Welfare dependency isn't Britain's gravest economic problem. Pitiful pay is. If the government really wanted to cut its benefit bill, it would ensure that employers give their workers a living wage.
She is right, of course. Her case is glaringly obviously correct. But there is a flaw in it, and that is that HM Revenue & Customs, who have the responsibility for enforcing the national minimum wage do not do that job well even though it is their job to do so on behalf of BIS.
It is true that they have a policy for doing so. But as Fullfact Factcheck have reported, there have quite extraordinarily been less than ten prosecutions for failing to pay the national minimum wage since it was first introduced in 1998.
Now as FactCheck also point out, that is not the only sanction:
The previous Government brought in a system of penalties in 2008 so that exploited workers could claim arrears and employers would face penalties. In the 2010/11 financial year, 937 cases saw a penalty imposed, totalling over £560,000.
That obviously makes the position a little better and yet we know there are tens of thousands of health care workers now not earning the national minimum wage in outsourced social care companies. The inevitable conclusion is that that chance of being penalised for not paying the minimum wage is low.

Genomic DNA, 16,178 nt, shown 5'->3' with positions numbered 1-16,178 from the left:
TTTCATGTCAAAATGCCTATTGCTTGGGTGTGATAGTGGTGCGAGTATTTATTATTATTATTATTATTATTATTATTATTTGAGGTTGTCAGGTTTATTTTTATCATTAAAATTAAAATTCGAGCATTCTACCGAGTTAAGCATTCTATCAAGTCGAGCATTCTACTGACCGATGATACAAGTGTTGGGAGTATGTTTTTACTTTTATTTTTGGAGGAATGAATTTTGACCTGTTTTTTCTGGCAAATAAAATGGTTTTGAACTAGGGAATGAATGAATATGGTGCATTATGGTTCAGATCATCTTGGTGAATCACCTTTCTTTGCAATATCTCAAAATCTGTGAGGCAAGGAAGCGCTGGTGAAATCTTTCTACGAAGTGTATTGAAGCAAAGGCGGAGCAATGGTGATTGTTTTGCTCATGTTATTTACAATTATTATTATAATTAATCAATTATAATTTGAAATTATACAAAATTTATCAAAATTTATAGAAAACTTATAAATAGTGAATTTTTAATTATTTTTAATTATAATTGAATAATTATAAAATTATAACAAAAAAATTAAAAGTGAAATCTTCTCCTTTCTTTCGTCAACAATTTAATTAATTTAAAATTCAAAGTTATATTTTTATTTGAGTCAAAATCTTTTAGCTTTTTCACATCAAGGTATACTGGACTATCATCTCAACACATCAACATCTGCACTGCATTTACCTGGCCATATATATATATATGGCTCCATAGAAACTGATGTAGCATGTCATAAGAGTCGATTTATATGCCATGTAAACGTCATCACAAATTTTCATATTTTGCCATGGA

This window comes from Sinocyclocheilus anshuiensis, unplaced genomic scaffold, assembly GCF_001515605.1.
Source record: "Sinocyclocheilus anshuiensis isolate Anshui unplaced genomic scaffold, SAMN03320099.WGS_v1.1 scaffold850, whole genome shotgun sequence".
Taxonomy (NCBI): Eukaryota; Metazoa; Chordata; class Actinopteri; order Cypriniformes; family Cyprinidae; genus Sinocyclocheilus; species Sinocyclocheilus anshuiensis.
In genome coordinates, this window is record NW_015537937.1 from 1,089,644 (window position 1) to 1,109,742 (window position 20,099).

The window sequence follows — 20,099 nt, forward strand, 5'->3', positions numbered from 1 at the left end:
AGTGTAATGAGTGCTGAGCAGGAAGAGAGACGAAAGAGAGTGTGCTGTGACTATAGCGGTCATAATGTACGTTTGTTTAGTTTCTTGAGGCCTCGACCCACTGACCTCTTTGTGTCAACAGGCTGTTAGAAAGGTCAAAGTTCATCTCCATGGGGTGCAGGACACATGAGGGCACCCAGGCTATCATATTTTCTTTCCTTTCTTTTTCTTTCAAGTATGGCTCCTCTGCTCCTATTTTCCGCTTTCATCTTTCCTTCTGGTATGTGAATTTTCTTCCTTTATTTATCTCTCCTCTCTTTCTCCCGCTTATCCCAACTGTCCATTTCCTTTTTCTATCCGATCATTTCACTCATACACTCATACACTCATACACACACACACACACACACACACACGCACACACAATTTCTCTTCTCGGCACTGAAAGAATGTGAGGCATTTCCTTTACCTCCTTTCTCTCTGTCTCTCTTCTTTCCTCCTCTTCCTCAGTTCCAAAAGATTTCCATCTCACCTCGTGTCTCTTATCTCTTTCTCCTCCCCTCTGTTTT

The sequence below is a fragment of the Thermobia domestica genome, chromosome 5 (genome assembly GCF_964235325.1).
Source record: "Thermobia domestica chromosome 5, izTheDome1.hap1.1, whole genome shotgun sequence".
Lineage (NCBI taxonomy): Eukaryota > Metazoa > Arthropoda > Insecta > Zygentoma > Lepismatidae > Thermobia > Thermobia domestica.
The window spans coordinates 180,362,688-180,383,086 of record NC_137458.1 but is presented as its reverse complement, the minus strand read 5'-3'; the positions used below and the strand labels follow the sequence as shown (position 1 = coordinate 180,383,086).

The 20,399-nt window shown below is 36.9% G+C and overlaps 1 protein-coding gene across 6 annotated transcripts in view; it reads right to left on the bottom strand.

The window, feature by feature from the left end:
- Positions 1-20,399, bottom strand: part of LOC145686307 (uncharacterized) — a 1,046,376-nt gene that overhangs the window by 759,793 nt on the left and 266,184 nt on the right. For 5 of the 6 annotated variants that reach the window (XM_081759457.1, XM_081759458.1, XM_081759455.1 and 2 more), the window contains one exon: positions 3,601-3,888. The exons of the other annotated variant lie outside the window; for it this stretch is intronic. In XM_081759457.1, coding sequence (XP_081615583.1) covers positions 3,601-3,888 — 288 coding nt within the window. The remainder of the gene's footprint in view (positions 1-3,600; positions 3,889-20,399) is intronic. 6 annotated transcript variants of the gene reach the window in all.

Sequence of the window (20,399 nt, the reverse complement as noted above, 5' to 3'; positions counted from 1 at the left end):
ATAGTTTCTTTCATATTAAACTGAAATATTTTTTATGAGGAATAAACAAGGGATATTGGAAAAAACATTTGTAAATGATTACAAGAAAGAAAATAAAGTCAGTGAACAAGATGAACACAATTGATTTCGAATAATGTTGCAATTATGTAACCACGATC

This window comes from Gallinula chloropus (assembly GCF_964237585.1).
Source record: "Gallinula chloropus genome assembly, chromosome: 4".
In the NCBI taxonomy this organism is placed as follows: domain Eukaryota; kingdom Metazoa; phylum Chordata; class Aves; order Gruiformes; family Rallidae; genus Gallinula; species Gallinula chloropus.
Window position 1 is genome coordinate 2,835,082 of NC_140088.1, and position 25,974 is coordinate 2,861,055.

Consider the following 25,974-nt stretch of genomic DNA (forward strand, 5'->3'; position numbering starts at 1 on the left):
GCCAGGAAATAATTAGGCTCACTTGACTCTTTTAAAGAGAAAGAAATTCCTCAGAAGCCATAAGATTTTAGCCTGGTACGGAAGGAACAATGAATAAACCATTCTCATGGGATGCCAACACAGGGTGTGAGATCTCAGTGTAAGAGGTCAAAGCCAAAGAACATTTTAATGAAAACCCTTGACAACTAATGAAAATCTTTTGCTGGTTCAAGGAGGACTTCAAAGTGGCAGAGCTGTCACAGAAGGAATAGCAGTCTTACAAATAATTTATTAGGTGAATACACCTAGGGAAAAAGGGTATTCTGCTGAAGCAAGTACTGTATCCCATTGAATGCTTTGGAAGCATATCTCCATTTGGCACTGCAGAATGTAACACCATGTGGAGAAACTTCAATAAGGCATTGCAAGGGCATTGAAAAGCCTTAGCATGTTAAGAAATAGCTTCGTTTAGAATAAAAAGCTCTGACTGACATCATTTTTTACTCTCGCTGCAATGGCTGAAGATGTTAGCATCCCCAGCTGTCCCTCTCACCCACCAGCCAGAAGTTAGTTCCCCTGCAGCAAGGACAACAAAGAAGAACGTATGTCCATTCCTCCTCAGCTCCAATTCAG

So what can be done? Firstly, and inevitably, resource needs to be dedicated to this issue. I suspect that this explains a great deal of this problem. We cannot deliver social justice for the low paid in this country without ensuring the resource is available to make those on the lowest in comes get paid the minimum they deserve.
Secondly, we need to remove the cross department responsibility for this issue. Confused reporting lines always undermine effectiveness. HMRC reporting to BIS on this issue just creates confusion. HMRC may well be the right people to enforce this policy - but in that case give the responsibility to a Treasury minister.
Third, increase the penalties. Social security cheating is seeing a lot of attention and high penalties. But low pay cheating is exactly the same crime with the same consequence for us all. So make the penalty match the crime. And then impose it.
We have a social obligation to the lowest paid in our communities. It is time we fulfilled it.